Our brain’s main job is to keep us alive and continue our species
Our brain’s survival functions are mostly non-conscious
The human species has survived over hundreds of thousands of years because of our brain’s ability to think, plan, and work together. When we need to drink or eat, our brain tells us we are thirsty or hungry. When we feel threatened, our brain readies us for a fight – or for a flight from danger. We cooperate with others to secure resources, support mating and child-rearing, and to care for those we consider part of our “tribe.”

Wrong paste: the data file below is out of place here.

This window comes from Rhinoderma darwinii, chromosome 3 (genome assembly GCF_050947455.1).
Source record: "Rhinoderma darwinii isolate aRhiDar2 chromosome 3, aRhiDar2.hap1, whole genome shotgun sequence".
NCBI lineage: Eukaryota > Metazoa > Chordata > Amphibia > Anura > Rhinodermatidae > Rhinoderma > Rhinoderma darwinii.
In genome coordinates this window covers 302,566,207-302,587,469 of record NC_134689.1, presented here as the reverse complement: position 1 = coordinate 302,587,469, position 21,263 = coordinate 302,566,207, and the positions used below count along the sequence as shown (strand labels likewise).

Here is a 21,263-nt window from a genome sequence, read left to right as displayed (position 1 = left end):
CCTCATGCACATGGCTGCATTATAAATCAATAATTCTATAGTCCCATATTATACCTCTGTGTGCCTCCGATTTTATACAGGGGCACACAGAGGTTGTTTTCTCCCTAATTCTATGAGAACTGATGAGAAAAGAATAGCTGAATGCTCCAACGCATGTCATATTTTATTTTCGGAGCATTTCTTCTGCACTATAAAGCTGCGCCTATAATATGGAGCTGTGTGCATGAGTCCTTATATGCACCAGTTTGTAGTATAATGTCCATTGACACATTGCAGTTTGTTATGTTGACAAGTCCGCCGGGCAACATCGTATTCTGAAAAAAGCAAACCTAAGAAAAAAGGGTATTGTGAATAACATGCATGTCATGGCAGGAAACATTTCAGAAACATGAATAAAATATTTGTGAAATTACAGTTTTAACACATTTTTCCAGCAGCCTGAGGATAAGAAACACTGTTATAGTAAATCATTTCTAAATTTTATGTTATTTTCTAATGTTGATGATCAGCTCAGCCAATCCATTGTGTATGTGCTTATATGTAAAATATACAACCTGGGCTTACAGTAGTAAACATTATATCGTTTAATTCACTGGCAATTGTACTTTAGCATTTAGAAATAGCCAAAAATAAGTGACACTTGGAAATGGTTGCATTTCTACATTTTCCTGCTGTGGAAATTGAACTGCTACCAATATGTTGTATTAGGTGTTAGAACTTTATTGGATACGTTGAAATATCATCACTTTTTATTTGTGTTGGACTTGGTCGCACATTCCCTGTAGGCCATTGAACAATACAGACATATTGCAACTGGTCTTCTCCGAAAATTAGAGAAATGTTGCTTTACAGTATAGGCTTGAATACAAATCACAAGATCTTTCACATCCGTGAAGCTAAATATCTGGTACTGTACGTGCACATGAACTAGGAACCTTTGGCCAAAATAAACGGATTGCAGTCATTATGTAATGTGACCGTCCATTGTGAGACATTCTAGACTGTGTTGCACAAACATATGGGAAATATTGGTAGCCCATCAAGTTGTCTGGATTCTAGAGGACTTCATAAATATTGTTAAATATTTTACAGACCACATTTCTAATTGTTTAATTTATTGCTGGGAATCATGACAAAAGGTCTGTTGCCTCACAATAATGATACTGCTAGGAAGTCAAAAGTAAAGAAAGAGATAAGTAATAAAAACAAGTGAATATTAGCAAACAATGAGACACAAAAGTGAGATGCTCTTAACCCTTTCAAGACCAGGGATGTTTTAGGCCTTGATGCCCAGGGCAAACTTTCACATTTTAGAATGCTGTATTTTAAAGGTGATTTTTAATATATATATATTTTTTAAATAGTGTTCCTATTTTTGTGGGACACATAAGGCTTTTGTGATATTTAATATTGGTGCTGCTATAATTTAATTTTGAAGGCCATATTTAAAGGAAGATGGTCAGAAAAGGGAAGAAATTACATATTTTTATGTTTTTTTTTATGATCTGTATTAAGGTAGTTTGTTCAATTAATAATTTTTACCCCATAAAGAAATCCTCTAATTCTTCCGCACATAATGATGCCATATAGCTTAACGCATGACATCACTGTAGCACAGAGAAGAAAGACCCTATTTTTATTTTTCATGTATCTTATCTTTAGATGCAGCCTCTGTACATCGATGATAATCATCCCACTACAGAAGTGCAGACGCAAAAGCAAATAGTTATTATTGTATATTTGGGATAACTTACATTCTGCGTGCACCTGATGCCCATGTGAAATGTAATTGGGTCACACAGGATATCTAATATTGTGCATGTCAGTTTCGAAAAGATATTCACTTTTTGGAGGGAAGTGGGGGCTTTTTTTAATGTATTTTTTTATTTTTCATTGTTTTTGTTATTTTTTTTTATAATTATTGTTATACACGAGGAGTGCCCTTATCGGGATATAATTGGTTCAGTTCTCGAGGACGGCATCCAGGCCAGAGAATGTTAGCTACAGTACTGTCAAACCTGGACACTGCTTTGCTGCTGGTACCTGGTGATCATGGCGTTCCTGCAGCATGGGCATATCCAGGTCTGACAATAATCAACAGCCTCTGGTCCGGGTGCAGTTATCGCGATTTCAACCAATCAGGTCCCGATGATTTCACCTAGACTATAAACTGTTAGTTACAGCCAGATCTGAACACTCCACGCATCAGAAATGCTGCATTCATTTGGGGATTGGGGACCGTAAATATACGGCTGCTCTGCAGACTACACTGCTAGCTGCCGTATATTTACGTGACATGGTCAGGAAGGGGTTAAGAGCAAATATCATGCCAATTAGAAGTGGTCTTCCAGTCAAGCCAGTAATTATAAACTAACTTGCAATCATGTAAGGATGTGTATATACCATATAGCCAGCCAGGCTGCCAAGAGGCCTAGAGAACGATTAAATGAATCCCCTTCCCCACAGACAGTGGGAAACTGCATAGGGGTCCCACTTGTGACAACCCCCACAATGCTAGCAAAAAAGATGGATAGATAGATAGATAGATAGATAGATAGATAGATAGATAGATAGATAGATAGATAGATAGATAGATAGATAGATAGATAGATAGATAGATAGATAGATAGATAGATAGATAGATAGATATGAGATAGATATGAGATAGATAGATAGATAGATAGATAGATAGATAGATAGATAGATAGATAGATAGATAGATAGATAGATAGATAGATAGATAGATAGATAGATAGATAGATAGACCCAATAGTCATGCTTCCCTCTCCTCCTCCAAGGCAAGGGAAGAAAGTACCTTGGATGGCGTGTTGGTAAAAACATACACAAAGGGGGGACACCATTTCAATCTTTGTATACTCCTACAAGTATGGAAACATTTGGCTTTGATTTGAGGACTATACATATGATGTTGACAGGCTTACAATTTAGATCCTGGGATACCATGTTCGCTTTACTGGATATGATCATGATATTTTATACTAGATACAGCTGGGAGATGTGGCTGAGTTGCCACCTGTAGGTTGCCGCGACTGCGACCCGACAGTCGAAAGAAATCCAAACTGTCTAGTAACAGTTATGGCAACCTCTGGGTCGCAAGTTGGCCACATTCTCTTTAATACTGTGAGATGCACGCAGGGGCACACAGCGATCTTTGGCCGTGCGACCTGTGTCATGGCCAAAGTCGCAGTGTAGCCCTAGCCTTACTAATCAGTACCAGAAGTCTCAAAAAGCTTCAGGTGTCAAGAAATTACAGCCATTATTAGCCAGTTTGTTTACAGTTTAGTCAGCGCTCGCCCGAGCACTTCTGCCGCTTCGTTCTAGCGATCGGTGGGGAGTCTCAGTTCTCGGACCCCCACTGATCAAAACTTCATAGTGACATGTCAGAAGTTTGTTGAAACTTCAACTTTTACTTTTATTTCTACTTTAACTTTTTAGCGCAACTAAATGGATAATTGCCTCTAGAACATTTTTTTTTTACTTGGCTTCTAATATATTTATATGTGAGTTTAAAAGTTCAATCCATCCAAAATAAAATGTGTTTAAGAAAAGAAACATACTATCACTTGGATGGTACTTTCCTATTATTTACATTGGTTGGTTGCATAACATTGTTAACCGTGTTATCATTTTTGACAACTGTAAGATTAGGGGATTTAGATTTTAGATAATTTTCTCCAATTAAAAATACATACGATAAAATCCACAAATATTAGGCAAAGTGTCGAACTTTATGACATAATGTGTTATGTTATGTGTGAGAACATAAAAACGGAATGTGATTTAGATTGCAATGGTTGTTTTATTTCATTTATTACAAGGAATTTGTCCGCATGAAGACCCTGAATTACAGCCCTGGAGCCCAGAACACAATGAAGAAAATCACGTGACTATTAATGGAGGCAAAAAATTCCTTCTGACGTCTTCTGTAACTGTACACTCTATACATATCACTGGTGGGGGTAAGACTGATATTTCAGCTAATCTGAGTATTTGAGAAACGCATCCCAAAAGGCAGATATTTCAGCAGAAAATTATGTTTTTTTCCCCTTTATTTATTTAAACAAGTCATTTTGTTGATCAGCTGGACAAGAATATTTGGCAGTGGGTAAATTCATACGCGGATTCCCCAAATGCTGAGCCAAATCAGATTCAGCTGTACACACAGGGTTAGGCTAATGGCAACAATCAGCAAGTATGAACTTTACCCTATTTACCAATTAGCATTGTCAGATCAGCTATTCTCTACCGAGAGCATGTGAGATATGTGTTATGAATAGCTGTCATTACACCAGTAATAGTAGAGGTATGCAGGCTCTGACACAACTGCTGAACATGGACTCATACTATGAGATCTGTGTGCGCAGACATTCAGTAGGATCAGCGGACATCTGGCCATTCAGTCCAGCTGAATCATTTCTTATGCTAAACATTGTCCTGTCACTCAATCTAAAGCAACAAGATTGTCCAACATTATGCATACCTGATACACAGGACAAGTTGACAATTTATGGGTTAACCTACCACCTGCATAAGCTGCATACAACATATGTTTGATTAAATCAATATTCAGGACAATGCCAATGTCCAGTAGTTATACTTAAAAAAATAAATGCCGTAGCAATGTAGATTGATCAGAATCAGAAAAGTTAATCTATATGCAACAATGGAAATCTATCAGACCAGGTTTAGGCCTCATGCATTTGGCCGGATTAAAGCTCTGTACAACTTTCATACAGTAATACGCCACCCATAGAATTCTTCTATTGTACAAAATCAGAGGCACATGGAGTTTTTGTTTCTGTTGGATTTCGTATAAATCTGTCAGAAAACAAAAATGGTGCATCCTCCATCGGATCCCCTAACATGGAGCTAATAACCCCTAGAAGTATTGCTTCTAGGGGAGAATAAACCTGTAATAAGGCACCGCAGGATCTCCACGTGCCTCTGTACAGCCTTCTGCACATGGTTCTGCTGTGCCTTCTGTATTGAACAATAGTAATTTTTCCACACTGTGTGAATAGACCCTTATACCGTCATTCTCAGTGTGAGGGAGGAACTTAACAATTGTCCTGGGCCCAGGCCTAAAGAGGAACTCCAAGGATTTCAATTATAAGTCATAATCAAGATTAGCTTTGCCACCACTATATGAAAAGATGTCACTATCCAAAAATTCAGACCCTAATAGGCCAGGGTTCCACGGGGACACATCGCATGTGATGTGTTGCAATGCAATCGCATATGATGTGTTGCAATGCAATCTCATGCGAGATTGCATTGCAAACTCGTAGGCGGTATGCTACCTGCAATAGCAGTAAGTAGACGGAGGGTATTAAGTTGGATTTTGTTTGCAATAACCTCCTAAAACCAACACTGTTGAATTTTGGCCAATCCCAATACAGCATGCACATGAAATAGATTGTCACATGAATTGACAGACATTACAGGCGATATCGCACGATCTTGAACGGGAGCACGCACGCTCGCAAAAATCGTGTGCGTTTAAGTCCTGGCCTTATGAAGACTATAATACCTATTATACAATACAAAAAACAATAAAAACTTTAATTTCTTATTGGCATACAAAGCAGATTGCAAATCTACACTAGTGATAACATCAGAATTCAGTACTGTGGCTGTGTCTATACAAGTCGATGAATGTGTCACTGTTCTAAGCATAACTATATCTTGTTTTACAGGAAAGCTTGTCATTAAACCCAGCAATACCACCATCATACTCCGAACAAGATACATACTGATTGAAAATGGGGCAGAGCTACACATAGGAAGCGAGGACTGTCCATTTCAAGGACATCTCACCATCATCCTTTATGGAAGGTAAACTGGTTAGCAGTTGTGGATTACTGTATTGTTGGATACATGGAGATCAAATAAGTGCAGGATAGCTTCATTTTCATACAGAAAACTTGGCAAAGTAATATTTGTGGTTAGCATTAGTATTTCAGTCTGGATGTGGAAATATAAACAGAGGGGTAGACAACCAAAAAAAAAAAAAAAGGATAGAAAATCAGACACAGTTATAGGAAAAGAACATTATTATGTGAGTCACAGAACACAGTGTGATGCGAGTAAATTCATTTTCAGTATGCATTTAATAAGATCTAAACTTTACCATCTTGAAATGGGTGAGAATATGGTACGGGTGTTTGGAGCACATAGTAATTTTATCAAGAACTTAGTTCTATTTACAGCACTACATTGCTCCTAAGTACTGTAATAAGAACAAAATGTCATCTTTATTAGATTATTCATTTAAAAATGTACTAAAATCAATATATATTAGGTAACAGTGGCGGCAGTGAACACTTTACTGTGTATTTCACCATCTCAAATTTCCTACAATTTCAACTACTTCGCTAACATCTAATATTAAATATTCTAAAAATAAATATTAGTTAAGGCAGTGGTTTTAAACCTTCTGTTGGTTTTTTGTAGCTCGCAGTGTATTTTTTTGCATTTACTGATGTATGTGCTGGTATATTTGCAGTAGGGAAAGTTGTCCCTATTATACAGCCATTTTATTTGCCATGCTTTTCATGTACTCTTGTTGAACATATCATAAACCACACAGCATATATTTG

However, our group behaviors have a darker side. Early in life, our brains naturally and relentlessly begin to categorize the world into “us” and “other.” “Us” tends to encompass persons with similar physical appearance and cultural behaviors. Throughout our lives, we tend to empathize with and display compassion for those who are “us.” And we tend to ignore, fear, dislike, or seek to dominate “others.” This propensity to exclude or strike out against “the other” may have once contributed to our survival as a species. But now it often expresses itself as racism, xenophobia, and even genocide; it causes great suffering and creates barriers to working together to address urgent challenges and improve lives. These impulses threaten our survival as a species.
We can learn to manage our deeply embedded, destructive impulses. Join us to discover knowledge from neuroscience that will help you survive and thrive!